I agree with a lot of the things that Jill stated. There is not much in the book so far that i haven’t agreed with, even though some concepts have seemed foreign at first. I think the book has revealed many ways to apply seemingly abstract concepts to effective classroom learning and teaching. Particularly through the implications section i have gotten a lot of good ideas to apply to my practicum work specifically, and further ideas to use in my future physical therapy practice. I was also very impacted by the concept of making sure that there are problems to be solved. Another thing that stuck with me was to make knowledge meaningful. This can lead to so many benefits, and is something that should be done anyway to keep students interested.

    #341

    Jared Tschohl
    Participant

    I have a lot of disagreement with Willingham stating we should not connect information to student interest. This goes against everything I was taught in almost any educational course I have ever taken. Of course you have to find connections to interest, not only does this keep students engaged, but their interests tend to relate to the areas they have the most background knowledge in. This is incredibly important for struggling learners.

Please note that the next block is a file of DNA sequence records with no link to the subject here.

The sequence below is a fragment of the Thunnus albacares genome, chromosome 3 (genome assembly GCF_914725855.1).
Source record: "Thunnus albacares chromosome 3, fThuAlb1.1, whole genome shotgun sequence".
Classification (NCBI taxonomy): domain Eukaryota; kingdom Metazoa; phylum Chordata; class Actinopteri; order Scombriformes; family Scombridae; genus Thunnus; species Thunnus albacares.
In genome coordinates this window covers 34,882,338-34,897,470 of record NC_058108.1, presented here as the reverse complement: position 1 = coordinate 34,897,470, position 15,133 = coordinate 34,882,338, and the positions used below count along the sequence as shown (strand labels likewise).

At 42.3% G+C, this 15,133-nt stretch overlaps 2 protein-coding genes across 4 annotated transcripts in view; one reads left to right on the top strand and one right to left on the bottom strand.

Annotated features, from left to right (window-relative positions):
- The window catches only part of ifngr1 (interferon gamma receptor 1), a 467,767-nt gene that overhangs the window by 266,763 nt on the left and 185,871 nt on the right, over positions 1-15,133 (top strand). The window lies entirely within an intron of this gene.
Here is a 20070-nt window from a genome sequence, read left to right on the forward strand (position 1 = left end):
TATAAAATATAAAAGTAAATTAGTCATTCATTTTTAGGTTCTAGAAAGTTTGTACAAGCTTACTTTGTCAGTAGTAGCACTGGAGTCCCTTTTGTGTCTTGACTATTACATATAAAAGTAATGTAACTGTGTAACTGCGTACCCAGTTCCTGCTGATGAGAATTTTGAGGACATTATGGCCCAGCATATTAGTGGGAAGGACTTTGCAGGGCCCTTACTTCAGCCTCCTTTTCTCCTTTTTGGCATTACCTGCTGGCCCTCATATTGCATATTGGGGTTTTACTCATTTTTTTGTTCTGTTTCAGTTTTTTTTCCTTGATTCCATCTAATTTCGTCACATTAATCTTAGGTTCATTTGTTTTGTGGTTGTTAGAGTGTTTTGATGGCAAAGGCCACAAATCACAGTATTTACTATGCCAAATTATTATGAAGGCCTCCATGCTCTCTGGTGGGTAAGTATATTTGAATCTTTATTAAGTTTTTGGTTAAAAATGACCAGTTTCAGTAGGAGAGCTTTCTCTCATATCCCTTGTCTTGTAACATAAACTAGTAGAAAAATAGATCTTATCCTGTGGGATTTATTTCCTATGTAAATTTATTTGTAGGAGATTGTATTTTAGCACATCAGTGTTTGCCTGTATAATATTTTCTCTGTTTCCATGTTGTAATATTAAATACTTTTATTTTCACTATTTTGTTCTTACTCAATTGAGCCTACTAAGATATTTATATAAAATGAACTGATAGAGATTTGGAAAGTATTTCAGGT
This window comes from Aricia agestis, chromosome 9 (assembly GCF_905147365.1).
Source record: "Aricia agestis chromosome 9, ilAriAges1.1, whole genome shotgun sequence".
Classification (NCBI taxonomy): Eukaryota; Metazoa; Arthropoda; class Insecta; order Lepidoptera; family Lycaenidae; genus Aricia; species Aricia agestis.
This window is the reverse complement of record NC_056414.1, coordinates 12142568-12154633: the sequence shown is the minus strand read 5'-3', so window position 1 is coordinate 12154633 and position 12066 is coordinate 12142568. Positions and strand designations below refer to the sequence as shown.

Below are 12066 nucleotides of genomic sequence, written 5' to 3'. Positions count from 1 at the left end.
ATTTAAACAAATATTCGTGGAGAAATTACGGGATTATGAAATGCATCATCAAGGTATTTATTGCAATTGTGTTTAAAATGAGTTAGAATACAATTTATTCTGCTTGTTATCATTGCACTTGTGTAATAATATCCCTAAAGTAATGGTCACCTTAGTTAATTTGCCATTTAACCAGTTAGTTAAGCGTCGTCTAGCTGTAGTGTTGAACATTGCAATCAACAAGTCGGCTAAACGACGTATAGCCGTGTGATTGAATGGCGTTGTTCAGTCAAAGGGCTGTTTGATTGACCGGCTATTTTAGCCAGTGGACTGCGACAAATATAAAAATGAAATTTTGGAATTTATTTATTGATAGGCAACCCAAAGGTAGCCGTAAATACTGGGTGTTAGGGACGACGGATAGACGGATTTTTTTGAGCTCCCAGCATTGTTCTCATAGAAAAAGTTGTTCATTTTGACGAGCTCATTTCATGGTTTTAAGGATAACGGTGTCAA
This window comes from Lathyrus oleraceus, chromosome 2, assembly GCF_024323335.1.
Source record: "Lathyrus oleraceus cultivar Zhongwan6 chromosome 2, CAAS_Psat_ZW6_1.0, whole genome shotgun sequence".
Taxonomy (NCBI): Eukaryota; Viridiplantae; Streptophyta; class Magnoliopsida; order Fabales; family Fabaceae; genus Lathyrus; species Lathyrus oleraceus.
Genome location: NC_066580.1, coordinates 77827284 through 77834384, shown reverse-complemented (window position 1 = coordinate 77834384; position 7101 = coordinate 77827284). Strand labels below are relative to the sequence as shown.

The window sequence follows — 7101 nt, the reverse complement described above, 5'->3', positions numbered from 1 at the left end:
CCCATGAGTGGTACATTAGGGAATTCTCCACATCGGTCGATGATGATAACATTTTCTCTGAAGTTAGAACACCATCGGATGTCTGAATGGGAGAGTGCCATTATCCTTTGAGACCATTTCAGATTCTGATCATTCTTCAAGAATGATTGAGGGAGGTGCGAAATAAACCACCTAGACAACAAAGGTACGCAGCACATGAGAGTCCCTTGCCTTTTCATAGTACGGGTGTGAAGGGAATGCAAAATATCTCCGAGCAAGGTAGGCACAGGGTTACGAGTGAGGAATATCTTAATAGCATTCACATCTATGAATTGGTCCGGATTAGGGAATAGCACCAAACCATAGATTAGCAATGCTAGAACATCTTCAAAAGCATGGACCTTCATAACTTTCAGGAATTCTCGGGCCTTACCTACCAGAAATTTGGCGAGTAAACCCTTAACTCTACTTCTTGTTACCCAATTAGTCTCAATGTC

I do like his argument in Chapter 3 regarding being purposeful of how to introduce a topic to not lead students to start thinking about others things. However, in general, I think regardless of how engaging or “great” a teacher is, all individuals lose focus, even if just for five seconds, and think about something else. I think that is a human characteristic, not necessary a deficit in attention. I could argue it is more a way to recharge the brain in order to stay focus with the task on-hand, to unfocus for a second and return.